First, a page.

using the above terminology [describing the teeth of Nigersaurus
:)]. Which would become clearer? I have not tested this, so this
isn't a rhetorical statement.


  I can distinguish an anterior caudal vertebra, by use of the
double noun "caudal vertebra," from a caudal anterior vertebra,
because the second phrase is ambiguous and tells you nothing
about the position. Previous examples are poorly defined,
because they use a double adverb to "elucidate" position, when
the posterior dorsal with a clear non-sacral-like morphology can
be termed "a posterior dorsal vertebra, anterior to the end of
the series." Perhaps someone can phrase this better. A
dorsosacral with more sacral-like morphology can be a posterior
dorsosacral. The term "dorsosacral" differentiates it from a
sacral _and_ a dorsal. Perhaps clarification on segmentation of
vertebral elements would work, as it does in snakes:

  atlantaxial cervical vertebra: primary vertebral elements,
articulating the column to the skull, intrinsic to skull
orientation and primary craniovertebral musculature;
  cervical vertebra: all cervicals post axial to cervicodorsal
elements, emphasized by the orientation of the prezygapophyses
and position of the parapophyses below the neurocentral contact
[Welles' definition];
  cervicodorsal [pectoral] vertebra: vertebrae bear a
parapophysis on the transition from centrum to neural arch;
  dorsal vertebra: vertebrae bear a separate parapophysis and
diapophysis, double rib facets;
  "lumbar" vertebra: single facet for the rib;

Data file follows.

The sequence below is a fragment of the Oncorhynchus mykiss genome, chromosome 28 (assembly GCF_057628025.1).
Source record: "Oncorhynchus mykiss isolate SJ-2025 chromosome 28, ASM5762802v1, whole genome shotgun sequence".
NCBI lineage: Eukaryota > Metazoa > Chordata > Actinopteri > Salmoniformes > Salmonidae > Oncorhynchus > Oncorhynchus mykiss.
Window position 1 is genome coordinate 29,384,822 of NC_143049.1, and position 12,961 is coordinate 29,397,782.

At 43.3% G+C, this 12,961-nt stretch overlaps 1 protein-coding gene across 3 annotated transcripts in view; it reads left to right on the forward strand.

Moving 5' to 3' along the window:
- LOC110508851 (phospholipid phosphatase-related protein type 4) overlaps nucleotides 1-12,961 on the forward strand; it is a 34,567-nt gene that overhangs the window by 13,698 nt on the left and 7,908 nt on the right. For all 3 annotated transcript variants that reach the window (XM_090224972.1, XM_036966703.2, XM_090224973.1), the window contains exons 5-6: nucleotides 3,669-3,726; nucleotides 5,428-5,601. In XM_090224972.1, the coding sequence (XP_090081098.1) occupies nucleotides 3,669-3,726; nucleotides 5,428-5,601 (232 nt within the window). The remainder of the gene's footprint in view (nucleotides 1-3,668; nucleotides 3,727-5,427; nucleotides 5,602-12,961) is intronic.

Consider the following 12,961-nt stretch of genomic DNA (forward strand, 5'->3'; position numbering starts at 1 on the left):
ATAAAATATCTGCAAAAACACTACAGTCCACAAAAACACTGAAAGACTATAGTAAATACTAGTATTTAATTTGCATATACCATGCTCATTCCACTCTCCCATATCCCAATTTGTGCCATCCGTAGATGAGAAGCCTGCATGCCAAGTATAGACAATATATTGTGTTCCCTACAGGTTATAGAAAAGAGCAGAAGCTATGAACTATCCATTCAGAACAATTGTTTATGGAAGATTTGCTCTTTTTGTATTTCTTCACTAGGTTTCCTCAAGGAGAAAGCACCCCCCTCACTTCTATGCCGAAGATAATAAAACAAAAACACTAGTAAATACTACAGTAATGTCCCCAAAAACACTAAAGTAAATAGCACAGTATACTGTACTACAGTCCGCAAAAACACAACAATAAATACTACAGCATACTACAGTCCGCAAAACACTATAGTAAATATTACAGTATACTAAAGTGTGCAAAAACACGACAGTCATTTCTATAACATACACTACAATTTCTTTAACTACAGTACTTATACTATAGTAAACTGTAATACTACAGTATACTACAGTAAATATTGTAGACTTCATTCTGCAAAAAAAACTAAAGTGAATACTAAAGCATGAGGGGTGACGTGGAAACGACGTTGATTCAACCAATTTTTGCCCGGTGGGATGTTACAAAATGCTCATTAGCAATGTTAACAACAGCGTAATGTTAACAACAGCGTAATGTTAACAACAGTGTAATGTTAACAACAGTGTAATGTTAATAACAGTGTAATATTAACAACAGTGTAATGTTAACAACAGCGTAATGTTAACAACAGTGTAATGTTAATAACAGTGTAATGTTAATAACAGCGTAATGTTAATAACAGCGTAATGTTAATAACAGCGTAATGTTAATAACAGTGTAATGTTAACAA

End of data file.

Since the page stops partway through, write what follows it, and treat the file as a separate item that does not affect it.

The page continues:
dorsosacral vertebra: broaded transverse processes contact
ilium or with ribs that contact ilium, true ribbed dorsals which
are integrated into the sacral [synsacral] "subcolumn";
  sacral vertebra: the first up to three original sacrals which
possess broad transverse processes, no ribs, and generally
hypershortened centrum length, very deep neural canal for distal
  sacrocaudal vertebra: caudals with distally expanded
transverse processes, no haemal arches, integrated into the
sacral [synsacral] "suncolumn";
  free caudal vertebra: caudals up to the transition point, with
haemal arches;
  pygal caudal vertebra: the distalmost caudals lacking
tranverse processes, or posterior to the transition point.

  If anyone has difficulty with these, please advise [onlist?

<Is it just me?>

  We get taught from preschool to integrate imperialistic
measure into our environment. We get taught on rulers that you
have to cut your paper so-and-so long, etc. We get taught on
liquid measure to buy a gallon of milk, not so-and-so pints.
Scientists get to learn all over, but yeah, we all Americans
(etc.) have an easier time to reading or feeling measure by feet
and ounces, not centimeters and grams.... You learn. I can read
centimeters automatically that I now have to calculate inches
over them, instead of the reverse. I can't get the feel for
kilograms or kilometers, but I couldn't measure a visual mile
anyway, or what a pound feels like.

Jaime A. Headden

  Where the Wind Comes Sweeping Down the Pampas!!!!